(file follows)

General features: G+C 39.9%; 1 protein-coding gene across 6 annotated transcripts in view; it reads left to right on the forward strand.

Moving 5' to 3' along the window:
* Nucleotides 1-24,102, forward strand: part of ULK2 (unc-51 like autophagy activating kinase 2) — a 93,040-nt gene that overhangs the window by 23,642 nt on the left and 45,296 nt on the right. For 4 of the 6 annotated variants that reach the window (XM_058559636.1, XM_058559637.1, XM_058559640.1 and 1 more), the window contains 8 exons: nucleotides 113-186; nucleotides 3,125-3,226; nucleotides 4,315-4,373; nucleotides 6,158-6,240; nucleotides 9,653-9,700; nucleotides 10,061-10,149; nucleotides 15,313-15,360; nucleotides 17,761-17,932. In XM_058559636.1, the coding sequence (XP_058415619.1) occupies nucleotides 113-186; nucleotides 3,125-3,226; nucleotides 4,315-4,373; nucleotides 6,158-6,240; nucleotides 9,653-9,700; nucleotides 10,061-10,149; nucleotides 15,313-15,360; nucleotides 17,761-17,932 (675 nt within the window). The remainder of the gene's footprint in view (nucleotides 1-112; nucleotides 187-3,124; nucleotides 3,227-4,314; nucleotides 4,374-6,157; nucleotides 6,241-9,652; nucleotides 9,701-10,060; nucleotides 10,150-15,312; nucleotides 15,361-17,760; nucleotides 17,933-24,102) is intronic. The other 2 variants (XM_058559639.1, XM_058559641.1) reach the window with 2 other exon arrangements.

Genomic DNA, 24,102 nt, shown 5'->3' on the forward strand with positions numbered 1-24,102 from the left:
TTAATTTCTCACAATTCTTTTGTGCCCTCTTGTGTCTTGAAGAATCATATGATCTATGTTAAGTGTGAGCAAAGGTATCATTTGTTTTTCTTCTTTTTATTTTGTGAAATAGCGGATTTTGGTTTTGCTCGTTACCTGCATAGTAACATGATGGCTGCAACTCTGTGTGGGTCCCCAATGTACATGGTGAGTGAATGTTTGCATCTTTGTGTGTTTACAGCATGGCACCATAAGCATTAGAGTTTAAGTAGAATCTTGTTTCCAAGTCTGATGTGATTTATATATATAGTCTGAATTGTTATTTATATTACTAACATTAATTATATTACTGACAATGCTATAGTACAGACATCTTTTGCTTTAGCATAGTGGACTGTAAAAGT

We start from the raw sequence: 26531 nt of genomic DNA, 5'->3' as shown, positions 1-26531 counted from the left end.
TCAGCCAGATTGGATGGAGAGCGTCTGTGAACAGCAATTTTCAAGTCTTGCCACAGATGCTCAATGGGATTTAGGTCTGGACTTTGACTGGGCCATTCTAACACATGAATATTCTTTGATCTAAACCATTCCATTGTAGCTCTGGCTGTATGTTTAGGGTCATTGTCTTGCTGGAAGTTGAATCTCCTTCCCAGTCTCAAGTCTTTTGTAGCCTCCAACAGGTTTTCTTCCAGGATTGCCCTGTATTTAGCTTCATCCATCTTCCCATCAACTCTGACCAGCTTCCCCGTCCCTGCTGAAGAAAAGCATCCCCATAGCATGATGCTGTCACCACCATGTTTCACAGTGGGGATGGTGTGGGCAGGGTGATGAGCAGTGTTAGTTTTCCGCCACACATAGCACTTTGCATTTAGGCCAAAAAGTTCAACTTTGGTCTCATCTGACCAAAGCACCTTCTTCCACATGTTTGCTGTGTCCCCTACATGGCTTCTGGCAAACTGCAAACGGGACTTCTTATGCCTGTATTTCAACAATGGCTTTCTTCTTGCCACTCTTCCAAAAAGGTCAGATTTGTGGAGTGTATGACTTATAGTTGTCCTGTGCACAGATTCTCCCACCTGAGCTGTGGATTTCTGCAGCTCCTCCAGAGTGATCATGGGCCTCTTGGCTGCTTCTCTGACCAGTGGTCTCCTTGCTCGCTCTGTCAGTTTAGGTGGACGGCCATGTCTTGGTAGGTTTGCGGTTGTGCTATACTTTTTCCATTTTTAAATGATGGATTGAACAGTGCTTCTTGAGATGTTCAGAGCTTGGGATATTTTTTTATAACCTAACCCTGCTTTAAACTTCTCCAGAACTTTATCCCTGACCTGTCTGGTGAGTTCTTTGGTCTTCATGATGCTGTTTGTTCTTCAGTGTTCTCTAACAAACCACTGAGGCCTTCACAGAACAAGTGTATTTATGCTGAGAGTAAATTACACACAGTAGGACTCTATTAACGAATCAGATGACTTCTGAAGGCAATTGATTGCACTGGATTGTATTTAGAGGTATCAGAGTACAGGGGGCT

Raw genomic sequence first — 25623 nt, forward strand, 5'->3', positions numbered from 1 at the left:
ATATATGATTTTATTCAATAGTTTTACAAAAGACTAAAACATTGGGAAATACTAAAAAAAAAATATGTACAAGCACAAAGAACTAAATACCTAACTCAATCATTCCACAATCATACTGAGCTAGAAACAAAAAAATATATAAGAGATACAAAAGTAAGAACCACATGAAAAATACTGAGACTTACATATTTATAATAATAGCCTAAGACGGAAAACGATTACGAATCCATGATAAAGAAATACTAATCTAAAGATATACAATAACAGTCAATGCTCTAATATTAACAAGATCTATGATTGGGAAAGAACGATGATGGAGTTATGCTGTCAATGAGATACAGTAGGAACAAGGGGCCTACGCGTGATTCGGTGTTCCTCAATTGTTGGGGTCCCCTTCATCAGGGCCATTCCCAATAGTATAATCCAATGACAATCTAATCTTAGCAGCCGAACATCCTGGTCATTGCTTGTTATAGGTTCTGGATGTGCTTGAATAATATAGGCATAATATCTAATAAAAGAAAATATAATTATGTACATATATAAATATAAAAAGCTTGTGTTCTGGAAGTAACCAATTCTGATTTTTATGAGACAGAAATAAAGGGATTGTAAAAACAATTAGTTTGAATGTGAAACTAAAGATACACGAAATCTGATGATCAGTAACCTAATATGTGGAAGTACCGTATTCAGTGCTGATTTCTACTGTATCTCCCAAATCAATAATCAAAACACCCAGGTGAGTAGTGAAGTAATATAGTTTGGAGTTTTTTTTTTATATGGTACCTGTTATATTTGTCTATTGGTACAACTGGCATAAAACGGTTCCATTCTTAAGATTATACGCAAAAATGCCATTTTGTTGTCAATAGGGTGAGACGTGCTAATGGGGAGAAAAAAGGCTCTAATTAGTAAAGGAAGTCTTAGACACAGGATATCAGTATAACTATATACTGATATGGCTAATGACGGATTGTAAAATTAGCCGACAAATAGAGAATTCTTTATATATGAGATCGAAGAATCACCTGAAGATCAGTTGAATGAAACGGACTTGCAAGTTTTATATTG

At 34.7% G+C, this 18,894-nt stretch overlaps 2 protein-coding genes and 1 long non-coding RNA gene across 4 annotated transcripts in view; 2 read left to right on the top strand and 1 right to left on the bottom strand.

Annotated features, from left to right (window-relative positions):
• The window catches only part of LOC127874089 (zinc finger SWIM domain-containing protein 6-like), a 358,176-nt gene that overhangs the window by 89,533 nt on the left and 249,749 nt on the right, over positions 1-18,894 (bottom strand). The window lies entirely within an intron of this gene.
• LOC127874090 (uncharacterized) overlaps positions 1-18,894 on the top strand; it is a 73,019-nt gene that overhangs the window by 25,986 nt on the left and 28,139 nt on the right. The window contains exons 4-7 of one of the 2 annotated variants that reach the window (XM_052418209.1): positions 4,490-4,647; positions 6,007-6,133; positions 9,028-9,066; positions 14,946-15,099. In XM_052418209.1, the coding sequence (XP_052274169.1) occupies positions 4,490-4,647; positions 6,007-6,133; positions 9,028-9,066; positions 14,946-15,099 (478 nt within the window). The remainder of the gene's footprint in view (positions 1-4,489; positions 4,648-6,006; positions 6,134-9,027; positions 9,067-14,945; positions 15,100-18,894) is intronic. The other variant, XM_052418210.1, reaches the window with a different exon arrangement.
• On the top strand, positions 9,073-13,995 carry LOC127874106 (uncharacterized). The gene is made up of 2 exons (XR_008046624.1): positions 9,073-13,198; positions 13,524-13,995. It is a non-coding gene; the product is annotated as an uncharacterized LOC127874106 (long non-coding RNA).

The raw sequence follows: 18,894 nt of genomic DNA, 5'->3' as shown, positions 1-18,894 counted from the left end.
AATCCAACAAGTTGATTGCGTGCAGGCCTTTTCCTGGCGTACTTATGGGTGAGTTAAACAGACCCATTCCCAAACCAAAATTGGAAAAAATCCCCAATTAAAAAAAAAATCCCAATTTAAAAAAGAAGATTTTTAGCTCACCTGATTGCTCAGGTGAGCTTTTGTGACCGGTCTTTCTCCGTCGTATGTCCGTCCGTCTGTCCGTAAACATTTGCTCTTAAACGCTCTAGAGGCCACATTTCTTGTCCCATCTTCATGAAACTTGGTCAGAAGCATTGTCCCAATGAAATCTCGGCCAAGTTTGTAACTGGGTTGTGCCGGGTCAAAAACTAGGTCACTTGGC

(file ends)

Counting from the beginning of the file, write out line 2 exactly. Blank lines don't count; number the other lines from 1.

Moving 5' to 3' along the window: